4. "In May 1941 a 'war neurosis clinic' of 70 beds was established in an underground concrete shelter in the city. Of the 204 admissions treated by Lt Colonel E.L. Cooper and Captain A.J.M Sinclair 61% were reported as serving with fighting units... " Shell Shock to PTSD: Military Psychiatry from 1900 to the Gulf War, Edgar Jones, Simon Wessely, p. 67, Psychology Press, 2005
  5. "The front was a series of strongpoints and not continuous trench lines. One was the Tugun position held by the Bologna infantry division, anything but an elite formation. The New Zealand Official History states, "The more elaborate attack on Tugun went in at 3 p.m. and gained perhaps half the position, together with 250 Italians and many light field guns; but the Italians in the western half could not be dislodged and the base of the break-out area remained on this account uncomfortably narrow." The Official History goes on to comment on the "...strong Italian opposition at Tugun as part of the reason for the decision to halt the sortie at this time." Rommel's North Africa Campaign: September 1940-November 1942, Page 110, Jack Greene & Alessandro Massignani, Combined Books, 1994
  6. The Relief of Tobruk, W. E. Murphy, Pg 93, War History Branch, Department of Internal Affairs, 1961
  7. German Experiences in Desert Warfare During World War II, Generalmajor Major Alfred Toppe (et al), Combat Studies Institute/Combined Arms Research Library, 1952
  8. "When the New Zealanders attacked again after the onset of darkness, they were able to take Balhamed in the course of the night. Early in the morning of 26 November, a portion of the Tobruk garrison, supported by 50 tanks, broke out once again. A crisis arose when El Duda fell. It was only through a bitter and bravely conducted immediate counterattack by the Bersaglieri of the Trieste Division that the positions in the north could be held." Das Afrika Korps: Erwin Rommel and the Germans in Africa, 1941-43, By Franz Kurowski, pg. 117, Stackpole Books, 2010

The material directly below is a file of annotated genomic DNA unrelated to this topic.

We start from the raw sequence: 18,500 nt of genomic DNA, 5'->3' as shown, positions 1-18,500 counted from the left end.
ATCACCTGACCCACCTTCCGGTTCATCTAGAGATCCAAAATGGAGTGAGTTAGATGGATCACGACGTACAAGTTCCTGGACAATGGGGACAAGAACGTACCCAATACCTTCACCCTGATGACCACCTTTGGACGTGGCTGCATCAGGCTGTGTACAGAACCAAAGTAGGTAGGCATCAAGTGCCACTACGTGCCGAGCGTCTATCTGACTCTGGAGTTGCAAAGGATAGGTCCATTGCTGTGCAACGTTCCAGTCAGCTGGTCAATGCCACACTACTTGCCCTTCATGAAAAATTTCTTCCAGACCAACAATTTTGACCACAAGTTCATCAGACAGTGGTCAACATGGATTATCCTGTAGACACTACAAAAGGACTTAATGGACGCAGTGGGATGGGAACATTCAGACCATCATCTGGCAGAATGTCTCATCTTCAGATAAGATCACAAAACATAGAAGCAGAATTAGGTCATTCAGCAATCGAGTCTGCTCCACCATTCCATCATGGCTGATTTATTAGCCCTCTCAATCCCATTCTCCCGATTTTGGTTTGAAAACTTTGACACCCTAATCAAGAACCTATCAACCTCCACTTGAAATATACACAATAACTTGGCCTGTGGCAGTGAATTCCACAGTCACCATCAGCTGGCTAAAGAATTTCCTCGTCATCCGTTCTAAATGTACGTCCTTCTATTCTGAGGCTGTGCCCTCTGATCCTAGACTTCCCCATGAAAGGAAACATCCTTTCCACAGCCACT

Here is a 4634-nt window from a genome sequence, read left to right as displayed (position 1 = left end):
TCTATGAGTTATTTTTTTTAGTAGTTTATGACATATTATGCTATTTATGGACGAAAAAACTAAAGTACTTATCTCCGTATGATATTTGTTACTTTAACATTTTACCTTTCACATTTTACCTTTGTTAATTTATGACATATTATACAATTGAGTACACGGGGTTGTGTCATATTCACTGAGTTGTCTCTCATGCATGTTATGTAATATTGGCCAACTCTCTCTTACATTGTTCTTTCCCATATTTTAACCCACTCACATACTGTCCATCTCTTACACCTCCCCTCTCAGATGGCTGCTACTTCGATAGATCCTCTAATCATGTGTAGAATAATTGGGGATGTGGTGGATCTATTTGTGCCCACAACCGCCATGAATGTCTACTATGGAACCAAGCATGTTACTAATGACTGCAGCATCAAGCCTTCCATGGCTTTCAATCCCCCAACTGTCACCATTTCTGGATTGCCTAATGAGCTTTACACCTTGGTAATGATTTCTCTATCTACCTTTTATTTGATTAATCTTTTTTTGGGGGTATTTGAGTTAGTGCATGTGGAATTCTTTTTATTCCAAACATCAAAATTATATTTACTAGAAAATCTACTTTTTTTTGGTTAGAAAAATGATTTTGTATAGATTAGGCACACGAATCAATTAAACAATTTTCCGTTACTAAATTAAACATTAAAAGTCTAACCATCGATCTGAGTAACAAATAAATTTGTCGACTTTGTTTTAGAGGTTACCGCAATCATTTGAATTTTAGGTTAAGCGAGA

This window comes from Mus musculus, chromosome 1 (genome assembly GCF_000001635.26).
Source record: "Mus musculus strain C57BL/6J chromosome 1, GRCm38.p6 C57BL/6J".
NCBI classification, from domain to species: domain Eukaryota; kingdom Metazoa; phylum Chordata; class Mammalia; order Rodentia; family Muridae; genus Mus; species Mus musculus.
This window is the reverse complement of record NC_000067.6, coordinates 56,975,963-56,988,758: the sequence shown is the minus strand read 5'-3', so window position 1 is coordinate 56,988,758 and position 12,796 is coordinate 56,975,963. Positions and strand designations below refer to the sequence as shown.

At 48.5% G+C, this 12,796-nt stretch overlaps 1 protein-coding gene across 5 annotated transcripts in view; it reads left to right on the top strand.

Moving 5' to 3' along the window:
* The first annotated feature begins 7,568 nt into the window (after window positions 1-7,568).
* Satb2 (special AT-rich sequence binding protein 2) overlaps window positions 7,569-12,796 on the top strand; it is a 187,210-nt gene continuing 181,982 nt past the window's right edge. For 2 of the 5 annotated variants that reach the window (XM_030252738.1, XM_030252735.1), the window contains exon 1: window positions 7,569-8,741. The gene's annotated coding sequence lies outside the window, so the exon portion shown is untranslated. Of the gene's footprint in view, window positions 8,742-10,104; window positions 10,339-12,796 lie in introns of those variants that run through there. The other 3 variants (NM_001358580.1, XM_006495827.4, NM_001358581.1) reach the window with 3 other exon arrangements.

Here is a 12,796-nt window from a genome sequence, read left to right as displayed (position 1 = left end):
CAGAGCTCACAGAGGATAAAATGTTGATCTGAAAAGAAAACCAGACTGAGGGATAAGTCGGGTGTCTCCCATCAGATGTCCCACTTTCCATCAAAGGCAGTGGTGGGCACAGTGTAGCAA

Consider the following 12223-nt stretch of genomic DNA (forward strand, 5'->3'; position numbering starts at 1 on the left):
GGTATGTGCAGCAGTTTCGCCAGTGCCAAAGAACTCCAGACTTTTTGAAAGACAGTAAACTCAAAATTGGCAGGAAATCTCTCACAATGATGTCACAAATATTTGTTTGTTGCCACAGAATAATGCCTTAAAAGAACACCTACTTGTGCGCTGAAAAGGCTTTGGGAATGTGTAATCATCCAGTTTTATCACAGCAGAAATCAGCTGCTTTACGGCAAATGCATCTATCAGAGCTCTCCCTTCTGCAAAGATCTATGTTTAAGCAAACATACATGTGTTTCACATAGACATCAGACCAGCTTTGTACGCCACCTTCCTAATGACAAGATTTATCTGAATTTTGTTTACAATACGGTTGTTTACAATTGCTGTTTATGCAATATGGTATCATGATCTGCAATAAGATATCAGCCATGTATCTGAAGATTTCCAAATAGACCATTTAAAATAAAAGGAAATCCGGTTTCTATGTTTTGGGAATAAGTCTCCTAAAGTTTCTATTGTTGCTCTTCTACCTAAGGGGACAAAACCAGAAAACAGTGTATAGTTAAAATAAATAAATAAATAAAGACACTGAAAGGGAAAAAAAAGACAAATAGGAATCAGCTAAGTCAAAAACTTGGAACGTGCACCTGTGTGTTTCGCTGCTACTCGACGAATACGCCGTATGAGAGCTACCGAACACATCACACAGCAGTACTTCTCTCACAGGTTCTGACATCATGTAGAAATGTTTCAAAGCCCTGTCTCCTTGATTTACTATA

9. Hit by German and Italian anti-tank guns
  10. El Alamein: The Battle That Turned the Tide of the Second World War, Bryn Hammond, p. 27, Osprey Publishing, 2012
  12. AFTERMATH OF WAR: THE EIGHT ARMY FROM ALAMEIN TO THE SANGRO. The Illustrated London news, Volume 212, Issues 5672-5684, p. 262, The Illustrated London News & Sketch Ltd., 1948
  13. "General Stumme spent the morning presentinng German decorations to some Italians of the Bologna infantry division and an engineering battalion." Alamein, Stephen Bungay, p. ? Aurum Press, 2013
  14. "On Ruweisat Ridge the enemy achieved temporary success, the Ramcke Parachute Brigade and the Bologna Division claiming to have taken 40 prisoners, but by dawn the Indians had restored the situation." War in the Desert, Neil D. Orpen, Pg 398, Purnell, 1971
  15. "On the morning of 4 November, however, 'a strong armoured force' of the British 7th Armoured Division penetrated the XXIst Corps' position and the Trento and Bologna Divisons gave ground." Germany and the Second World War: Volume 6: The Global War, Horst Boog, Werner Rahn, Reinhard Stumpf, Bernd Wegner, OUP Oxford, 2001
  16. The Italian Army In North Africa, Walter S. Zapotoczny, Fonthill Media, 2018
  17. Rolling Thunder: A Century of Tank Warfare, Philip Kaplan, p. 139, Pen and Sword, 2013
  18. Battlefronts: A PINT OF WATER PER MAN, Time Magazine, 16 November 1942